That said, concessions have been made. A revenue-sharing provision has been removed, for instance. The two sides have also agreed on some particulars related to both medical care and educational opportunities for athletes who have left college. For example, under the current proposal, schools would be required to provide an athlete medical care for five years after they leave school, instead of a lifetime. There is a similar agreement for the length of scholarships—not for a lifetime but for a certain defined number of years.

At the center of the delay, sources say, is a request from Republicans to grant the NCAA antitrust protection from retroactive and future lawsuits over NIL—something deeply opposed by Booker and Blumenthal.

Many were hoping a federal bill would begin marching through Congress in time to pass by July 1. Always a longshot, that hope died weeks ago. For some, the new deadline is the end of the year. It could be tricky. Congress is in the midst of one of its busiest work periods, stretching from June through the first week of August. The annual monthlong fall break begins then, after which lawmakers don’t return until mid-September.

The scope of a bill was at the center of last week’s NIL hearing, where witnesses included NCAA president Mark Emmert, Gonzaga coach Mark Few, two sports political professors and Howard University president Wayne Frederick.

Witnesses and lawmakers publicly revealed where they stood on the issue. Frederick, in representing low-resource schools, told lawmakers that requiring smaller schools to be responsible for medical bills and scholarships for former athletes could financially burden them to the point that they may need to cut Olympic sports and entire athletic departments. Emmert agreed. One sports political professor, Michael McCann, sided with the NCAA, encouraging senators to draft a bill with NIL first before tackling broad legislation on college athletes’ rights.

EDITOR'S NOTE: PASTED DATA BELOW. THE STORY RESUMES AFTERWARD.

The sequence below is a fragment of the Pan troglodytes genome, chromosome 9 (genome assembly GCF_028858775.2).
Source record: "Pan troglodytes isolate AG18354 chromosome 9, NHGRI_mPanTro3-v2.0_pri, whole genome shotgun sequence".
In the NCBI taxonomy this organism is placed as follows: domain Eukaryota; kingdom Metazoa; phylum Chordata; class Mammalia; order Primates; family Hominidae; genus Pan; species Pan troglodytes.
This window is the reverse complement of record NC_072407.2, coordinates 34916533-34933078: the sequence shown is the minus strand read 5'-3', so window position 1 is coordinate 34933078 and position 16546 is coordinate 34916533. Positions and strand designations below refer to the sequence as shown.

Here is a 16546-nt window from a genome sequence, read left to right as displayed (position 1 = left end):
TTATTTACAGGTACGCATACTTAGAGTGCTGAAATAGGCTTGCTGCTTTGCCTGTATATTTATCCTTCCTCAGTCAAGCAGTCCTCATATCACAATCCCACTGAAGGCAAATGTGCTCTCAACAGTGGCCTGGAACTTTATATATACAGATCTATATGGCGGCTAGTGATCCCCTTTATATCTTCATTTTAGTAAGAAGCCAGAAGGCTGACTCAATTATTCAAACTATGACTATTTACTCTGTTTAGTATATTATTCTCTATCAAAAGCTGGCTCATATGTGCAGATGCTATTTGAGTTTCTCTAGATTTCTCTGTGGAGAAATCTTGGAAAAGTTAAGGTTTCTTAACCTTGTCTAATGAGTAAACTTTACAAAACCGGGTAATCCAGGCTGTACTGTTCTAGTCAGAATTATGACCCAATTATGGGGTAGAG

“It doesn’t mean the other topics aren’t important,” McCann said. “They should be addressed.”

Democrats want them addressed now. Blumenthal said he’d block any federal bill that was more restrictive and narrow than the strongest state law. Booker, who is not on the Commerce Committee but was granted time to speak, opened the proceedings with a passionate address to lawmakers to draft a broad NIL bill.

Cantwell suggested that any bill would need to include stipulations for athlete medical care and that such expenses, for small schools, could be financed by the richer NCAA Division I programs—a move that Emmert says was “doable.”

It might be even more doable now. A day after the hearing, news emerged that the College Football Playoff is on the path to expanding from four to 12 teams—a decision that will result in a surge in revenue. In the current format, schools annually split $475 million in CFP revenue. That number is expected to double, if not triple with the addition of eight more games.